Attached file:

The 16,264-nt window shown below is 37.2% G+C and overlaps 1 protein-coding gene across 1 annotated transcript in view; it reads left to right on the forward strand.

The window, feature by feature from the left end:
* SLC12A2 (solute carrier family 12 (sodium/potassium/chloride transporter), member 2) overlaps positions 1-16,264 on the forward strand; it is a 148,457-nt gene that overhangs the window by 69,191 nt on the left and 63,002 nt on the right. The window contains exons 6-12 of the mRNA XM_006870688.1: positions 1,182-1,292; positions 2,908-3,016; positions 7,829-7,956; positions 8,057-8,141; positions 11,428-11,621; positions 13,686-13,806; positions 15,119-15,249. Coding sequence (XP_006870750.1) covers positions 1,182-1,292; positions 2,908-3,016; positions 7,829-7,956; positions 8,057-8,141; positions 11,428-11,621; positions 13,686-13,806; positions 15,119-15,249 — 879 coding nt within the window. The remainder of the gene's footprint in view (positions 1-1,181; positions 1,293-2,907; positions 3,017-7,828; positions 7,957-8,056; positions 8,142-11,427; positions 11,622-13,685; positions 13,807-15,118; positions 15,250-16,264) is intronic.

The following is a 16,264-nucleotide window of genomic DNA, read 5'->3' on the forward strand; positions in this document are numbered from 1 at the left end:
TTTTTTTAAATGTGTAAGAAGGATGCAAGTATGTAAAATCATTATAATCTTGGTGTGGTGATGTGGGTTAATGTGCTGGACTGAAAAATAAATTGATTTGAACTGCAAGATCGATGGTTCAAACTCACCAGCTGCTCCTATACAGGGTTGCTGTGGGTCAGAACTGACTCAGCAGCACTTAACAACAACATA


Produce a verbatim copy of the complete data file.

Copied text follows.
The 16,264-nt window shown below is 37.2% G+C and overlaps 1 protein-coding gene across 1 annotated transcript in view; it reads left to right on the forward strand.

The window, feature by feature from the left end:
* SLC12A2 (solute carrier family 12 (sodium/potassium/chloride transporter), member 2) overlaps positions 1-16,264 on the forward strand; it is a 148,457-nt gene that overhangs the window by 69,191 nt on the left and 63,002 nt on the right. The window contains exons 6-12 of the mRNA XM_006870688.1: positions 1,182-1,292; positions 2,908-3,016; positions 7,829-7,956; positions 8,057-8,141; positions 11,428-11,621; positions 13,686-13,806; positions 15,119-15,249. Coding sequence (XP_006870750.1) covers positions 1,182-1,292; positions 2,908-3,016; positions 7,829-7,956; positions 8,057-8,141; positions 11,428-11,621; positions 13,686-13,806; positions 15,119-15,249 — 879 coding nt within the window. The remainder of the gene's footprint in view (positions 1-1,181; positions 1,293-2,907; positions 3,017-7,828; positions 7,957-8,056; positions 8,142-11,427; positions 11,622-13,685; positions 13,807-15,118; positions 15,250-16,264) is intronic.

The following is a 16,264-nucleotide window of genomic DNA, read 5'->3' on the forward strand; positions in this document are numbered from 1 at the left end:
TTTTTTTAAATGTGTAAGAAGGATGCAAGTATGTAAAATCATTATAATCTTGGTGTGGTGATGTGGGTTAATGTGCTGGACTGAAAAATAAATTGATTTGAACTGCAAGATCGATGGTTCAAACTCACCAGCTGCTCCTATACAGGGTTGCTGTGGGTCAGAACTGACTCAGCAGCACTTAACAACAACATA